Weather-watchers across the United States have heard good news: There will be an early spring this year, according to the most famous groundhog in the state of Pennsylvania.
February 2 marks Groundhog Day, when traditionally a groundhog known as "Punxsutawney Phil" is makes an appearance above ground, near the cozy tree stump he calls home. Legend has it that if he sees his shadow — i.e., if it is a sunny day — North America is in for six more weeks of winter weather.
That means many of Phil's fans, gathered to witness his formal prediction, may have been glad to see Tuesday's overcast skies in the town of Punxsutawney. Phil's appearance came just days after the eastern United States dug out from a record-breaking blizzard.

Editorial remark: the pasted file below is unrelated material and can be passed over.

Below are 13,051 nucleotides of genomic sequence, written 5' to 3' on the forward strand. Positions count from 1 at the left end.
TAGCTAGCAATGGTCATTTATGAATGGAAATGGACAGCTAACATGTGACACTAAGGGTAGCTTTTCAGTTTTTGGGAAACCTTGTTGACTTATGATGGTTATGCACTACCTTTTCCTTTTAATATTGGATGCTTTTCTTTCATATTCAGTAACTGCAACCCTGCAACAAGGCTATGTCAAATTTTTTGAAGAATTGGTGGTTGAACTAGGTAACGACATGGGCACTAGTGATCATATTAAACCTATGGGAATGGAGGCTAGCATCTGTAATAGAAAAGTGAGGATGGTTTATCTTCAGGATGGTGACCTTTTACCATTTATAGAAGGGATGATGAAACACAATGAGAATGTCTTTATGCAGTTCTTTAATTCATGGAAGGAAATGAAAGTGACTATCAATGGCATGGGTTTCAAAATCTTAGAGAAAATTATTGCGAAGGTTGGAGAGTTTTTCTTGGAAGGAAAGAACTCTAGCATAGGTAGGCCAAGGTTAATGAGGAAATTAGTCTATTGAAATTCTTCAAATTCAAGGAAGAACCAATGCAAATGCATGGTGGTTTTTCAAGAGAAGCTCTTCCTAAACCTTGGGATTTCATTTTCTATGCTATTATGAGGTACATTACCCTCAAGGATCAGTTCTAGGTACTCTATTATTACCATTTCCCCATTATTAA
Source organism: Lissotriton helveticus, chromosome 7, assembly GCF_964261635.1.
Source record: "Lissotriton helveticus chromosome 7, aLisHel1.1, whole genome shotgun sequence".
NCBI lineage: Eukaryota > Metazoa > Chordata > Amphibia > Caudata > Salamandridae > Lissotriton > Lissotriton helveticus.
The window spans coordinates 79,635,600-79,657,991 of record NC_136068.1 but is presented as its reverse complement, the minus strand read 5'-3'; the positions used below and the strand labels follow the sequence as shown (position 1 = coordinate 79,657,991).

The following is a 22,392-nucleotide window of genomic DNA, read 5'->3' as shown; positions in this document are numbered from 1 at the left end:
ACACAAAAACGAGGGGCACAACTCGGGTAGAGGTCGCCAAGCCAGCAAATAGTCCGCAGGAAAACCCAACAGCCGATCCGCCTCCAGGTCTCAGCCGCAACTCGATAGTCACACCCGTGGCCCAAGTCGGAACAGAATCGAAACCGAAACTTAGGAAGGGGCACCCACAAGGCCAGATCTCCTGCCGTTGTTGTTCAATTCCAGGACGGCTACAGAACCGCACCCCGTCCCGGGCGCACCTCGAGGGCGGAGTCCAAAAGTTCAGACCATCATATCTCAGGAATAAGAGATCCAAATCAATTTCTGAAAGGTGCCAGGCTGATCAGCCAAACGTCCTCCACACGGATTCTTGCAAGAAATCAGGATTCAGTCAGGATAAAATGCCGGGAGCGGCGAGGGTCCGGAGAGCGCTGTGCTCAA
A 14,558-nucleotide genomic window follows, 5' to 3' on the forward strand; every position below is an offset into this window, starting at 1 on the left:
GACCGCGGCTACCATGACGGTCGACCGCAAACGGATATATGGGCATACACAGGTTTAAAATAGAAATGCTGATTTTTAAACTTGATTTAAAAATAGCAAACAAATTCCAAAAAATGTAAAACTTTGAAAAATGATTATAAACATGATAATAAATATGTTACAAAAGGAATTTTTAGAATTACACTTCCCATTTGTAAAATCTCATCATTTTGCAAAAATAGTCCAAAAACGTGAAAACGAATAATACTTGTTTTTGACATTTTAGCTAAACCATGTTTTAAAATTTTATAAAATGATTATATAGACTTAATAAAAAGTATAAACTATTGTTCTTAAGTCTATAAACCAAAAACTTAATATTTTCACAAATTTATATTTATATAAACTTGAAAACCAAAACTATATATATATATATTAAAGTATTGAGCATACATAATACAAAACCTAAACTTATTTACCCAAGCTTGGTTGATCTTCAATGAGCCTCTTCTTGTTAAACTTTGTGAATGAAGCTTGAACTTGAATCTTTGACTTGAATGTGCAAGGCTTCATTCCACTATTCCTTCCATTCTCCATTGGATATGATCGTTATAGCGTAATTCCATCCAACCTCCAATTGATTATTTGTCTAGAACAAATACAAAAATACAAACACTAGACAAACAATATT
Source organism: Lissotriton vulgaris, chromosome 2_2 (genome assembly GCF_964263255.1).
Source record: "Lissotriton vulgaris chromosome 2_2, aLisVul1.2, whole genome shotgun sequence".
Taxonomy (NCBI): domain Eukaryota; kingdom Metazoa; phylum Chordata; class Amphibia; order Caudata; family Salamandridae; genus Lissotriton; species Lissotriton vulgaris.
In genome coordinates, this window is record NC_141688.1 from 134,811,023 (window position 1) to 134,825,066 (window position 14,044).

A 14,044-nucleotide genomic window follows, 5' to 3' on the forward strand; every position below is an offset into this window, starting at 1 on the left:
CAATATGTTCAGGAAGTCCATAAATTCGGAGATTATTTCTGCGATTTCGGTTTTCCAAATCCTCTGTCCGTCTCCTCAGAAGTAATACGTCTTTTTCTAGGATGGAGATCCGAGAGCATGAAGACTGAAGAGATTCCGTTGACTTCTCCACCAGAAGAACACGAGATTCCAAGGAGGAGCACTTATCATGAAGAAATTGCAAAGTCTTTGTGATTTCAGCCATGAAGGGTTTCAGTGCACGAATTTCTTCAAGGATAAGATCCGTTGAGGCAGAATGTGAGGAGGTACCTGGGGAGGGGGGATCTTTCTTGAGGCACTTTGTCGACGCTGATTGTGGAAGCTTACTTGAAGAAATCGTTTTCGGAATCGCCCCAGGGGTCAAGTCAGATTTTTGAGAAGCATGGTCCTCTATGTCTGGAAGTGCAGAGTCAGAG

Grace McGuire of Washington shovels out her car in Washington, Jan. 26, 2016, as the nation's capital digs out following a monster weekend snow.
Punxsutawney Phil is the most famous of the furry forecasters, but other U.S. states, as well as Canada, have their own groundhogs to consult. The tradition stretches back to at least 1887. Records show that Phil predicts more winter far more often than he indicates an early spring.
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